Addressing Early Language Skills at Home
Are you concerned that your child is not talking? Most children say their first words around 12 months, and can expand their vocabulary up to 50 words by the time they are 18 months old! Children are so smart, and can often do this on their own. However, oftentimes there are children that need a little encouragement. Here are some tricks to get your child talking:
Motor Movements: Copying motor movements is much easier than imitating sounds or words. Try starting with some simple movements (i.e. clapping, giving kisses/hugs, stomping.) One of my favorite activities is pairing movements with familiar nursery rhymes. Head, Shoulders, Knees and Toes is perfect for this! Don’t know the movements to other songs? Make them up!
Drawing Attention: Your child may prefer to look at the toy on the floor than at you when you’re speaking. Simply bring the toy close to your mouth while you model the word you’d like them to say. This helps them focus on you without having to take their eyes off of the preferred toy.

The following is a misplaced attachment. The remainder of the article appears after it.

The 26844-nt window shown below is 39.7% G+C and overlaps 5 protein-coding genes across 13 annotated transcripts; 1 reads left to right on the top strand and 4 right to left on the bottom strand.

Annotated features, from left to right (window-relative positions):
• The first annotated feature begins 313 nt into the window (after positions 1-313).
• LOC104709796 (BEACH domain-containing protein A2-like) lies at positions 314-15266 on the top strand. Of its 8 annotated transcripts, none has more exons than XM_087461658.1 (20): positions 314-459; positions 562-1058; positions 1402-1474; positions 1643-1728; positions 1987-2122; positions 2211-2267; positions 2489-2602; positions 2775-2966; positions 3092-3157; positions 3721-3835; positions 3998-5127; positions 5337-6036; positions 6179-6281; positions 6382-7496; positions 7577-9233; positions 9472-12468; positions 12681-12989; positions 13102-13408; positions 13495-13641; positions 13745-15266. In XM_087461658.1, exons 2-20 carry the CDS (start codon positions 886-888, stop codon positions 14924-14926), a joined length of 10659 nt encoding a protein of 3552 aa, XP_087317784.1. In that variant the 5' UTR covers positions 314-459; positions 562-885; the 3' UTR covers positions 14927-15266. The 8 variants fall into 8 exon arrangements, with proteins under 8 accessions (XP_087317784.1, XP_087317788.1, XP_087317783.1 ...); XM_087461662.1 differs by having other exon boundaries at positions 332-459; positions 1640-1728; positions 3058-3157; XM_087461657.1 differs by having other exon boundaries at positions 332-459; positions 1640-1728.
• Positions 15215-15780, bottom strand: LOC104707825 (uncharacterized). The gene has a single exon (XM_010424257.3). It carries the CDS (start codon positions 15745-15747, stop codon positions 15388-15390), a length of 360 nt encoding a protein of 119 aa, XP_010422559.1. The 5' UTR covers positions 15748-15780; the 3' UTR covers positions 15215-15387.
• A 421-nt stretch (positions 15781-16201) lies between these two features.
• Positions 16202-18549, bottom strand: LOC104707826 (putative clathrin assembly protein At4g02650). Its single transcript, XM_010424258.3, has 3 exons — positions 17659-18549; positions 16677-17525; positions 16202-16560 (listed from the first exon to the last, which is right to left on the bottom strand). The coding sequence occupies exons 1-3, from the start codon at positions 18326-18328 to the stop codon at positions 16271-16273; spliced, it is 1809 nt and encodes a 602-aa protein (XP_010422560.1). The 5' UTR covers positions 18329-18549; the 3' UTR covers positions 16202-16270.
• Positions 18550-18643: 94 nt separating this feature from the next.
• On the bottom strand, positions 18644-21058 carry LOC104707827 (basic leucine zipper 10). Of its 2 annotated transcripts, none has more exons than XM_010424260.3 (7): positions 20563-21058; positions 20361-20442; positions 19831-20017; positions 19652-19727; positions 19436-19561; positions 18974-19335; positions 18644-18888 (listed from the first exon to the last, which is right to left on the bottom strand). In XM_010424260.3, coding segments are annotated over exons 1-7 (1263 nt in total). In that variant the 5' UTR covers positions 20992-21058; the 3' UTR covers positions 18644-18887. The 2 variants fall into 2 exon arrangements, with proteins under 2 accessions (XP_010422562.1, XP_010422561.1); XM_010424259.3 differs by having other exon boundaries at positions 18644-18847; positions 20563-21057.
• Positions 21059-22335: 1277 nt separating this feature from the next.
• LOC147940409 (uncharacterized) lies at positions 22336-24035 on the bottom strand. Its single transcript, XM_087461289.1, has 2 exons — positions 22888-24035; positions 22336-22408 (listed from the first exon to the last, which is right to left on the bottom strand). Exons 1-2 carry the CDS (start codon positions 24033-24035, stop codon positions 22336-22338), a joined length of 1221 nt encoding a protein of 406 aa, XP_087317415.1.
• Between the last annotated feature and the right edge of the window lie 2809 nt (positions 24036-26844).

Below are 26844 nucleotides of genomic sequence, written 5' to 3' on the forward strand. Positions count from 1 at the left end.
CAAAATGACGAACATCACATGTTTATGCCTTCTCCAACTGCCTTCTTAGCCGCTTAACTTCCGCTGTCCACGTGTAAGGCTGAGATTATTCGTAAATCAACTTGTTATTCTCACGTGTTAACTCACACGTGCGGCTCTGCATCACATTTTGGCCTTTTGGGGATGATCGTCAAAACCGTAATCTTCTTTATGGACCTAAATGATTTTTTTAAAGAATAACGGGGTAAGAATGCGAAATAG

Sounds: Some sounds are easier to imitate than others. I frequently recommend focusing on sounds that are made with your lips, and are easier for your child to see. P, B, W, and M are all great options to start with.
Simplify: Try to choose words that are short and simple. The word “ball” is going to be much easier to copy than “firetruck.” If you feel like the word is too complicated, substitute it for a sound effect! Instead of “police car” try, “woo woo.”
If you don’t see improvement in your child’s vocabulary after trying these strategies, it might be time to seek the help of a Speech Language Pathologist.